Love and other subject lines. Thank you to Yahoo! Mail for sponsoring this post about staying connected. I was selected for this sponsorship by the Clever Girls Collective, which endorses Blog With Integrity, as I do.



My high school choir director never let me live it down: I broke up with my first boyfriend in an e-mail. It escapes me how my high school choir director even found out it had happened, but he did. And I did: I broke up with my first boyfriend in an e-mail. Kyle and I met at the pool the summer before high school started; we were friends for what felt like a long time before he managed one day to get into my locker and stuck a big smiley-face balloon inside with a sheet of college-rule notebook paper taped to it that said, "You're the magic the holds the sky up from the ground. Will you go out with me?" Lyrics from "Magic," a Ben Folds Five song we both loved — even though it was actually about suicide. He also made me a guitar-holding Build-a-Bear with a voice box inside that said, "Paige, it would be BEARRIFFIC if you would go to Homecoming with me!" And I broke up with him in an e-mail.

This is not an isolated incident.

In 2006, I got an e-mail from an ex-boyfriend telling me he'd driven his beaten-up Volvo 240 from Lawrence, Kansas, to Los Angeles to pursue his dream of writing screenplays with his best friend from high school. It was the sole catalyst that eventually drove me to New York City. There were more e-mails, transmitted instantly over 3,000 miles of land, that brought us back together for a few silly, ill-advised months. Our schedules were completely opposite: I had a day job on Eastern time, and he worked an overnight shift covering the police beat on Pacific time. I woke up every morning to a message, sometimes sent just before he left his desk to pass out for a few hours. Those e-mails weren't enough, of course; we visited each other twice and he broke up with me one night a few months later, unceremoniously, though not in an e-mail. I was riding the W home to Astoria and he told me over the rumble and clatter of the elevated train that he just couldn't do it anymore.

In 2008, in one futile e-mail — written over three hours as I watched the Emmy Awards on the sofa in my first Chicago apartment — I begged an emotional cripple to love me. I bared my soul to him. And he didn't even respond. I deleted all his e-mails last week in a cathartic, one-click purge I had no idea I was even capable of.

That fall, brazenly flirtatious Yelp messages and seemingly endless threads of innuendo-fueled emails led to my most disastrous relationship yet (if I had to choose one): the man who barely knew me and, after a little more than a month, moved himself and all his things to Chicago. We spent Thanksgiving together; our morning downtown at the parade is one of my only fond memories of us together. He squatted in my apartment for weeks, yelled at me for throwing away a bag of parsley and asking him to cook my eggs a little longer. I didn't sleep. I lost 10 pounds. And in the end, I sat for hours shaking at my desk in Arlington Heights, writing a 500-word e-mail telling him to get out of my apartment: "The point at which I start being scared to speak to you and don't want to be in my own apartment is the point I need to just be done."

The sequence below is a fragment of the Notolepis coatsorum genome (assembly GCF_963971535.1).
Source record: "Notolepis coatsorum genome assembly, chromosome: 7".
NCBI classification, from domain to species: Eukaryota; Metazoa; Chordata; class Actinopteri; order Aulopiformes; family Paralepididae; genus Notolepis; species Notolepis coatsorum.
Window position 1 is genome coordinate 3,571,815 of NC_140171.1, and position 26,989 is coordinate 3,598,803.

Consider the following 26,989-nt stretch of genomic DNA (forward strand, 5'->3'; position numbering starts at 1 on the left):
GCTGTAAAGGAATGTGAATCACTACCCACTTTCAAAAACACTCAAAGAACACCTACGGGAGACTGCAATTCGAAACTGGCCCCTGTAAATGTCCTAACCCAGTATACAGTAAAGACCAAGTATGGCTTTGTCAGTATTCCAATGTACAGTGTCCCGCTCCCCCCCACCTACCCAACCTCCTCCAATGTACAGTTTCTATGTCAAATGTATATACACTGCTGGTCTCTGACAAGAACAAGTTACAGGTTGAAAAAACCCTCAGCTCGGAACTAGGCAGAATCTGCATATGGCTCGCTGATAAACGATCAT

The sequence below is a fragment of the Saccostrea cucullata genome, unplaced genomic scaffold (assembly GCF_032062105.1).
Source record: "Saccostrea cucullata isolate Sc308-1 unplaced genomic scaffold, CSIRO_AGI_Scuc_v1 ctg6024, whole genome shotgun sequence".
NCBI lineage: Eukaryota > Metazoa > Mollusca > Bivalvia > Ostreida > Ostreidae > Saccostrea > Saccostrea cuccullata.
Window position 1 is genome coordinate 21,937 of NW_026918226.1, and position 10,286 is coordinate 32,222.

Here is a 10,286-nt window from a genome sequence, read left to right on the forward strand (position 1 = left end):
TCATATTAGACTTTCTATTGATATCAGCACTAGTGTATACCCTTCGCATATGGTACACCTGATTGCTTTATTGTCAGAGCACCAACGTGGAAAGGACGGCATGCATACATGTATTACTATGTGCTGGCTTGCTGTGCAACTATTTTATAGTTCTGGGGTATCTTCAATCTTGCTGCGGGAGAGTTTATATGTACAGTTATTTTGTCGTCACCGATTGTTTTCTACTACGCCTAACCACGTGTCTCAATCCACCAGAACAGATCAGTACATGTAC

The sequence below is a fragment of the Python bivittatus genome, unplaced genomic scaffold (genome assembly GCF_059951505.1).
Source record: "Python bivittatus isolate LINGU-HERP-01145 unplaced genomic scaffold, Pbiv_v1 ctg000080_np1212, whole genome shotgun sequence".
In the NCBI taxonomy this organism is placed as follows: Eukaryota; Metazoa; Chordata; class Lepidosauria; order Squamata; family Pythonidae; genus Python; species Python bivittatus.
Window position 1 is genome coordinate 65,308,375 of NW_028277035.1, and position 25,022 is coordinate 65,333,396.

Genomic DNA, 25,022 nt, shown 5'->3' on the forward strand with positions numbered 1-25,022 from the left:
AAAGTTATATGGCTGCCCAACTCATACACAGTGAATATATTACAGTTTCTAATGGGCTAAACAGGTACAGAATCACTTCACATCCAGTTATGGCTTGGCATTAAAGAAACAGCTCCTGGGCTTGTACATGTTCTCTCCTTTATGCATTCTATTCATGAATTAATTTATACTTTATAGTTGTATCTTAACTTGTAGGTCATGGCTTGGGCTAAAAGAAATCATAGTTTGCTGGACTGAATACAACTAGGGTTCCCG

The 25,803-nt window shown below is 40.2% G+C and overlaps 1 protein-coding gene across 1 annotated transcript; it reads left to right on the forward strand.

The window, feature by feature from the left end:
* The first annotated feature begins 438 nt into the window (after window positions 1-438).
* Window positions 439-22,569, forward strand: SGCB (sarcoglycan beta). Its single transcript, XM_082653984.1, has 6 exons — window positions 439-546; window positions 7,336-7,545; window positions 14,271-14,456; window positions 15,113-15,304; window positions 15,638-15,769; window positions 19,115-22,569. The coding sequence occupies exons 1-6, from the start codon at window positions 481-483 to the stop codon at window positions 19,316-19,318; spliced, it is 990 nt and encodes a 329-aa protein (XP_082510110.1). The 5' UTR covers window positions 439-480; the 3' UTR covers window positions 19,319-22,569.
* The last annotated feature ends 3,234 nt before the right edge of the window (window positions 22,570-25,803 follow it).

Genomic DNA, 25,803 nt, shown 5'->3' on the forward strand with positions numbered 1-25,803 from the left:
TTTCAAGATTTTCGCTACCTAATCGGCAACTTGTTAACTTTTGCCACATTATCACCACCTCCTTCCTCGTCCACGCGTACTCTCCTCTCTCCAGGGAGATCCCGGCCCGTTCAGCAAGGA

And then there's the Knight. There are no words. Well, there are hundreds of thousands, actually, if not millions. The beginning, the middle, the end. Those e-mails are our relationship playing out in full color — with a soundtrack.

It could be said that this is all a product of the time we live in. That in the world of texts and instant messages and online dating and making things Facebook official, my history of love and other subject lines is nothing new. (It probably isn't.) It could be said — though I never would — that all these relationships have played out in large part electronically, in words, because I'm a girl with no spine. But really, I think I just…haven't ever known how to do it any other way. From my brain to a keyboard, I have a way with words. From my brain to my mouth, words have their way with me. I fumble. I say things I don't mean. I curse, and it kills the mood. I'm another version of myself in e-mails, one I sometimes like better than what I see in the mirror. It happens less and less now — I actually want to have conversations, even when they don't turn out the way I imagined them in my head. Maybe keyboard and mirror me are moving closer to one and the same, and maybe one of these days, one of these relationships will actually stick.

For now: It's not you, it's me.